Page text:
HUMIDITY AND SHADOWS LINGERED. The storm had evanesced. Noél scratched a sticky scalp. His body felt cramped from sitting too long. He wanted this nightmare to end and speculatively stretched out to emerge.
The tempest, as if taunting him, began again — a prepensive torrent; a rampant moratorium.
The charro slouched back with a sigh.
“I’d rather be home,” he muttered. “Programming.” His mind was addicted to technology.
What he desired most, he suddenly realized, wasn’t techno-related but insulated untroubled amusement, playing old-fashioned diversions with his brother and mom.
Nertz, their favorite card game. Chess or Scrabble. Chinese checkers. A Norse pastime, Hnefatafl (pronounced “Nefatal”: King’s Table). A German auction contest. African pebbles — Mancala — with real stones they collected. They also collected games, from all over the globe.
He swallowed, wanting to be home playing Nertz. Win or lose, for once he didn’t care.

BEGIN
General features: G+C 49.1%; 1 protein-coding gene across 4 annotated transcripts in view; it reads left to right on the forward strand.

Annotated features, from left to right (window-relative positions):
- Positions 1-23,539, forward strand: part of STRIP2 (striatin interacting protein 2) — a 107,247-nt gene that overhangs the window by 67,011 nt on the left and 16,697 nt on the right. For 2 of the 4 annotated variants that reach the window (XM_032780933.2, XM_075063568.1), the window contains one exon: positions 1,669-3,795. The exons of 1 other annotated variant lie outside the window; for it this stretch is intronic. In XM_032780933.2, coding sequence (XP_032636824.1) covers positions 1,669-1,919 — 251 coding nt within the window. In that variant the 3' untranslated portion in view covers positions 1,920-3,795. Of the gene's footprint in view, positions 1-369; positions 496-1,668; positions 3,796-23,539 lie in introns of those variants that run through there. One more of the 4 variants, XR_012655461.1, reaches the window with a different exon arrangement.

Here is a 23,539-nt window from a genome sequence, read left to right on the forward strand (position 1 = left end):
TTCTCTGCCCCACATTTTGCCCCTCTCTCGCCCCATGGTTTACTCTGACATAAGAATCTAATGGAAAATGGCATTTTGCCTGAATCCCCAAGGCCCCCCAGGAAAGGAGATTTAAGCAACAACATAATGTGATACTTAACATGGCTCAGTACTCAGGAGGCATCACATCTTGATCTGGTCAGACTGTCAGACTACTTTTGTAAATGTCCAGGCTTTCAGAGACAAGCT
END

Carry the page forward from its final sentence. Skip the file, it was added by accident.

“I’d rather be feeding my face,” Rafa philosophized. “Pizza, rootbeer, and grapes.”
“Oh yeah, that too. I’ll take blueberry pancakes with syrup. And six glasses of milk,” Noél dreamed.
“This isn’t Denny’s.”
“It isn’t Domino’s either.” Mm, another game they liked.
“I know. Domino’s doesn’t even sell grapes.”
“Not yet. They might for a topping. There are pineapple pizzas. I’m sure plenty of kooks besides you would put grapes.”
“Though technically, if it’s baked,” added Noél, “it’ll end up being raisins.”
“Now I’m even more hungry,” Rafa yammered.
“How about a dirt taco? And a mud pie for dessert?” derided his brother.
Rafa asked in a low voice, “Do you think they forgot about us?”